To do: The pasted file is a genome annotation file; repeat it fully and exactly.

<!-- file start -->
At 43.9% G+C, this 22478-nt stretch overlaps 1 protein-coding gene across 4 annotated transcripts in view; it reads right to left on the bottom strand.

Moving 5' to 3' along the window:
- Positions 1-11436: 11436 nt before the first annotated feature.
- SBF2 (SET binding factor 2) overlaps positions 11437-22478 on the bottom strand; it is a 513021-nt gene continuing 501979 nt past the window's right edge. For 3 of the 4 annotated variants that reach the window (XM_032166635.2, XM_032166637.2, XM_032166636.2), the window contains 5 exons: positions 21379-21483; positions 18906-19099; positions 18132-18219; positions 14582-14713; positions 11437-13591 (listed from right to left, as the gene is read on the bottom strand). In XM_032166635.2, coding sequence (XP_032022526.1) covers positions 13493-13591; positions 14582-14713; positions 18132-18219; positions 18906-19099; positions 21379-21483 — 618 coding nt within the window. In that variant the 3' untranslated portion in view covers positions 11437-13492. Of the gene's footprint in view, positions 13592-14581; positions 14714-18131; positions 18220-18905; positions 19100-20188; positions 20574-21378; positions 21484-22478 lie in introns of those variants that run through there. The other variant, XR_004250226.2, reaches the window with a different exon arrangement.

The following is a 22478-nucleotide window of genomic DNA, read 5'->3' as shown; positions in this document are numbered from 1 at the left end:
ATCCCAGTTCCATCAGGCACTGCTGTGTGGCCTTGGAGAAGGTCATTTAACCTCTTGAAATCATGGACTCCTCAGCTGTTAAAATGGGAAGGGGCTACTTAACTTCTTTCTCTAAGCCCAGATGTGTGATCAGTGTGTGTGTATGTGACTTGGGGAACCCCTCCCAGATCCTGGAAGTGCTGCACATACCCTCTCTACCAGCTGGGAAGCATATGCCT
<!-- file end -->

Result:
At 43.9% G+C, this 22478-nt stretch overlaps 1 protein-coding gene across 4 annotated transcripts in view; it reads right to left on the bottom strand.

Moving 5' to 3' along the window:
- Positions 1-11436: 11436 nt before the first annotated feature.
- SBF2 (SET binding factor 2) overlaps positions 11437-22478 on the bottom strand; it is a 513021-nt gene continuing 501979 nt past the window's right edge. For 3 of the 4 annotated variants that reach the window (XM_032166635.2, XM_032166637.2, XM_032166636.2), the window contains 5 exons: positions 21379-21483; positions 18906-19099; positions 18132-18219; positions 14582-14713; positions 11437-13591 (listed from right to left, as the gene is read on the bottom strand). In XM_032166635.2, coding sequence (XP_032022526.1) covers positions 13493-13591; positions 14582-14713; positions 18132-18219; positions 18906-19099; positions 21379-21483 — 618 coding nt within the window. In that variant the 3' untranslated portion in view covers positions 11437-13492. Of the gene's footprint in view, positions 13592-14581; positions 14714-18131; positions 18220-18905; positions 19100-20188; positions 20574-21378; positions 21484-22478 lie in introns of those variants that run through there. The other variant, XR_004250226.2, reaches the window with a different exon arrangement.

The following is a 22478-nucleotide window of genomic DNA, read 5'->3' as shown; positions in this document are numbered from 1 at the left end:
ATCCCAGTTCCATCAGGCACTGCTGTGTGGCCTTGGAGAAGGTCATTTAACCTCTTGAAATCATGGACTCCTCAGCTGTTAAAATGGGAAGGGGCTACTTAACTTCTTTCTCTAAGCCCAGATGTGTGATCAGTGTGTGTGTATGTGACTTGGGGAACCCCTCCCAGATCCTGGAAGTGCTGCACATACCCTCTCTACCAGCTGGGAAGCATATGCCT